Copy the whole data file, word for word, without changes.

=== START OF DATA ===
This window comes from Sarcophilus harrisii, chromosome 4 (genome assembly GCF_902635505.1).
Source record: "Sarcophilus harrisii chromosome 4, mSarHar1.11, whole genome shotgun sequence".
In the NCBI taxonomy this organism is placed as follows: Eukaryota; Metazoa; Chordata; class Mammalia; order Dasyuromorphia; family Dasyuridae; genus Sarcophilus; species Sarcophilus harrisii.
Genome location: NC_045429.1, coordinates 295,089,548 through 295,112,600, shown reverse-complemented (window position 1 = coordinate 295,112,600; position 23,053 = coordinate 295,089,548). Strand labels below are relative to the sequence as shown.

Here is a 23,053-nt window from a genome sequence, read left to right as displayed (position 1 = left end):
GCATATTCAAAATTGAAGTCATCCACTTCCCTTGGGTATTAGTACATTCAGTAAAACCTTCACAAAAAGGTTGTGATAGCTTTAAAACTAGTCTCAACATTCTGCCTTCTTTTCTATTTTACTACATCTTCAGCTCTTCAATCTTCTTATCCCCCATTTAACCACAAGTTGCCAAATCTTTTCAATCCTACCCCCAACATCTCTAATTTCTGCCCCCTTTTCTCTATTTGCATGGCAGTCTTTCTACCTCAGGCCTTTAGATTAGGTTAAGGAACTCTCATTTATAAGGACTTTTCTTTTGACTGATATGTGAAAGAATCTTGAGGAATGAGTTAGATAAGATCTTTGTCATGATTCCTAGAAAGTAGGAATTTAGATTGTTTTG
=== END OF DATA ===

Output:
This window comes from Sarcophilus harrisii, chromosome 4 (genome assembly GCF_902635505.1).
Source record: "Sarcophilus harrisii chromosome 4, mSarHar1.11, whole genome shotgun sequence".
In the NCBI taxonomy this organism is placed as follows: Eukaryota; Metazoa; Chordata; class Mammalia; order Dasyuromorphia; family Dasyuridae; genus Sarcophilus; species Sarcophilus harrisii.
Genome location: NC_045429.1, coordinates 295,089,548 through 295,112,600, shown reverse-complemented (window position 1 = coordinate 295,112,600; position 23,053 = coordinate 295,089,548). Strand labels below are relative to the sequence as shown.

Here is a 23,053-nt window from a genome sequence, read left to right as displayed (position 1 = left end):
GCATATTCAAAATTGAAGTCATCCACTTCCCTTGGGTATTAGTACATTCAGTAAAACCTTCACAAAAAGGTTGTGATAGCTTTAAAACTAGTCTCAACATTCTGCCTTCTTTTCTATTTTACTACATCTTCAGCTCTTCAATCTTCTTATCCCCCATTTAACCACAAGTTGCCAAATCTTTTCAATCCTACCCCCAACATCTCTAATTTCTGCCCCCTTTTCTCTATTTGCATGGCAGTCTTTCTACCTCAGGCCTTTAGATTAGGTTAAGGAACTCTCATTTATAAGGACTTTTCTTTTGACTGATATGTGAAAGAATCTTGAGGAATGAGTTAGATAAGATCTTTGTCATGATTCCTAGAAAGTAGGAATTTAGATTGTTTTG